Tagged In: Fracking
Melanie Houston, Drinking Water Director, October 7, 2016
Last month, the Environmental Protection Agency’s (EPA) Science Advisory Board completed and published their review of the agency’s long-awaited report on drinking water impacts from hydraulic fracturing or “fracking.” To make a long story short, if the Science Advisory Board were handing out grades, then the EPA report would have received an F. They found a number of flaws with virtually every aspect of the report.
In case you haven’t been following this issue, here’s is a bit of background. The EPA’s report was released for review in June 2015 and attempted to identify the real and potential risks that hydraulic fracturing practices have on drinking water in the US. The EPA stated in their report summary and press release that there was “no evidence of ‘systemic’ or ‘widespread’ impacts to drinking water.” This was the major headline that the media ran with, despite the fact that the study found clear evidence of water contamination in 3 of the 5 case studies they explored.
Many groups, including the investigative journalism shop Public Herald, have argued the EPA left out critical case studies in their report. In Potter County, Pennsylvania for instance, two public drinking water systems have been impacted and at least seven private water supplies contaminated due to ongoing pollution caused by irresponsible natural gas operations. In Parker County, Texas, several scientists confirmed that methane gas found in private drinking water wells occurred from faulty well casings and cement construction during natural gas exploration.
As it turns out, the EPA’s own Science Advisory Board has recognized some of the same problems. After reading the nearly 1,000 page report, the Advisory Board all but told the EPA to throw it out and start over. The Advisory Board had a number of issues with both the clarity and accuracy of some of the report’s major findings, including their ultimate conclusion that the impacts of fracking are not systematic or widespread.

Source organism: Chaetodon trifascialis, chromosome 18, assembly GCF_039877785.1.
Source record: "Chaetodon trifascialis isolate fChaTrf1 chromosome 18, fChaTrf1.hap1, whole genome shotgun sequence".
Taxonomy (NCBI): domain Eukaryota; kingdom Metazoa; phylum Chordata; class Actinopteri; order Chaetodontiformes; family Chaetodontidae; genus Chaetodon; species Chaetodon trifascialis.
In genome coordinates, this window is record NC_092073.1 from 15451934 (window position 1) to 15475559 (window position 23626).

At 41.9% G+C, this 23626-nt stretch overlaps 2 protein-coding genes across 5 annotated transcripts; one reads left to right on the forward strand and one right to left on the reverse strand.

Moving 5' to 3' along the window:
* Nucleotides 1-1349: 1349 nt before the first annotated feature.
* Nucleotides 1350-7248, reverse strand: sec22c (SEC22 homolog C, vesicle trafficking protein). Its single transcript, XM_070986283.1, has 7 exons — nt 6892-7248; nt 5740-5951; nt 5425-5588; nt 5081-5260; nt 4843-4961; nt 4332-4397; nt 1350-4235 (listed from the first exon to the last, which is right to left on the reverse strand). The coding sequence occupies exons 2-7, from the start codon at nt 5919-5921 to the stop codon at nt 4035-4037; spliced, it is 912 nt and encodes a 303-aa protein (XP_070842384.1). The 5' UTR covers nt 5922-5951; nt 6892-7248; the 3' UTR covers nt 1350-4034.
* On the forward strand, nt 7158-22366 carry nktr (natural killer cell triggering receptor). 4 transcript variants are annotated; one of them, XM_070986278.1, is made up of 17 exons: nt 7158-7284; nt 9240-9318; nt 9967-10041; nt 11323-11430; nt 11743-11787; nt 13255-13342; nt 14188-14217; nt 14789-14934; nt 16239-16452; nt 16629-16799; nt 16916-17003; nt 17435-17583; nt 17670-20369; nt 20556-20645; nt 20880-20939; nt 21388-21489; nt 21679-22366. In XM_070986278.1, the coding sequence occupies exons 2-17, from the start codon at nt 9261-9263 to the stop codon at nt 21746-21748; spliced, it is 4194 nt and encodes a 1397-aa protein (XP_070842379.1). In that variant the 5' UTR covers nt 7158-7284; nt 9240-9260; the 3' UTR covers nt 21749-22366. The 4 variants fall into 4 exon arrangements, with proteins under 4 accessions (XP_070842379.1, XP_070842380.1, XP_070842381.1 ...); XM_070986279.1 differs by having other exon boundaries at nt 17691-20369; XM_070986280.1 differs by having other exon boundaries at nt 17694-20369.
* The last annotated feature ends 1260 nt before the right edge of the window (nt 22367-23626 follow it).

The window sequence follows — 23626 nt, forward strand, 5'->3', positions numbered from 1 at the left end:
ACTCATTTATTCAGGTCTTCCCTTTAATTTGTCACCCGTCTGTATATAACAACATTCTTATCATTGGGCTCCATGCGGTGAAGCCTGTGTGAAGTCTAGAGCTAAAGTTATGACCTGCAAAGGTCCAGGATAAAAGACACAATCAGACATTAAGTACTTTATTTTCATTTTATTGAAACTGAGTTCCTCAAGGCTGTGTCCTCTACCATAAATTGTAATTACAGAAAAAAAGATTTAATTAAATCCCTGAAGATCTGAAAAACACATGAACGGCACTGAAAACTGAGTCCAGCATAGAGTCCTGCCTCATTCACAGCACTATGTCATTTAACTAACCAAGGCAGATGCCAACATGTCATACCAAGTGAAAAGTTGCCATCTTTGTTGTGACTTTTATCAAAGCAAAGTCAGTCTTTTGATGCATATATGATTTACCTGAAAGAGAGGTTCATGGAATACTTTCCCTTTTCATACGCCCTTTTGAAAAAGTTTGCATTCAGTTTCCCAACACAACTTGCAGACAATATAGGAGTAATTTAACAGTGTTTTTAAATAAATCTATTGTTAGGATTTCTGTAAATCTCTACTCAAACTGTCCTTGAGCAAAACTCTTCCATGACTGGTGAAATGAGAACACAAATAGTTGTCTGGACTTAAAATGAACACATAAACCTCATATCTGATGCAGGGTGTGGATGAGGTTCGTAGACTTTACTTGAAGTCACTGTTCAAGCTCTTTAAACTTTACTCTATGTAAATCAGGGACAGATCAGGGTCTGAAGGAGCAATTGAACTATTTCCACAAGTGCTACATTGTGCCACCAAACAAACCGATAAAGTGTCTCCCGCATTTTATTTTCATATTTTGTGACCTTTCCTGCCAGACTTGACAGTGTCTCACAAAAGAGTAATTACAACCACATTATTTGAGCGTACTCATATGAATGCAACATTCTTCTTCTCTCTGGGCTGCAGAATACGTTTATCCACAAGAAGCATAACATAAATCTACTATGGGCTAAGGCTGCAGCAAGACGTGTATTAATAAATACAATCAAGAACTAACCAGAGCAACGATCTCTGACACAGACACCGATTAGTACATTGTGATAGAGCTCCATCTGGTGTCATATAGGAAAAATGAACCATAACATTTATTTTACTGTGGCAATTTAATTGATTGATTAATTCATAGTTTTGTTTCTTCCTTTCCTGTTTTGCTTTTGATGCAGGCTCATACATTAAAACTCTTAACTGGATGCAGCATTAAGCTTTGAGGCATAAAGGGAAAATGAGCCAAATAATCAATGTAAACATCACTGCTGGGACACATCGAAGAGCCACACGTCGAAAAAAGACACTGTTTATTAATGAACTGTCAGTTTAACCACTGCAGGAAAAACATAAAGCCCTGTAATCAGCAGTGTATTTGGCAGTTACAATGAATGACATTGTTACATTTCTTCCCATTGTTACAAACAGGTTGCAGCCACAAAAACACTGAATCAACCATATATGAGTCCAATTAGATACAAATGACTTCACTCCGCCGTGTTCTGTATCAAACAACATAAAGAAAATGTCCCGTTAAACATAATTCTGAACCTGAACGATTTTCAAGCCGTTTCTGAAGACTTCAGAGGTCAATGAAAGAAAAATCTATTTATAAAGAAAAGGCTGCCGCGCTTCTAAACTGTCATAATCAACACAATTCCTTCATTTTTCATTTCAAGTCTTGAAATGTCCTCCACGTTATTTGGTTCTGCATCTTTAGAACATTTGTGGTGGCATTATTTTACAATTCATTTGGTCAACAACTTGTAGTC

Here is a quick rundown of the Advisory Board’s most important recommendations and their reasoning behind them:
Recommendation 1: Complete the Research
Reasoning – The Advisory Board found that the EPA failed to complete “various assessments, field studies, and other research…” that the EPA had planned to conduct prior to completing their report.
Recommendation 2: Focus More on Local-Level Impacts
Reasoning: In their report, the EPA downplayed the seriousness and severity of local-level impacts in favor of a more positive, but unsupported, national-level conclusion. This is particularly illogical, because, as the Advisory Board noted, most of the impacts of fracking occur at the local-level.
Recommendation 3: Locate Missing Data
Reasoning: The EPA is simply missing a bunch of data on the chemicals used in the hydraulic fracturing process, including complete toxicity reports. They are also missing data on the constituents of fracking fluid wastewater and the safety of those constituents.
Recommendation 4: Revise the Conclusion
Reasoning – The conclusion that the impacts of hydraulic fracturing on drinking water resources are not systematic or widespread is simply not supported by the data and other evidence presenting by the EPA in their report.
The sheer magnitude of the revisions the Science Advisory Board has recommended all but demands a re-write. While changing the conclusions to match the existing data would be a good start, the agency is going to have to do much more work in the way of comprehensive data collection, thorough analysis, and even consultation with top experts in academia and other government agencies in order to be taken seriously.
And let’s face it, in order to get this big job done well, it’s going to take serious resources and political will.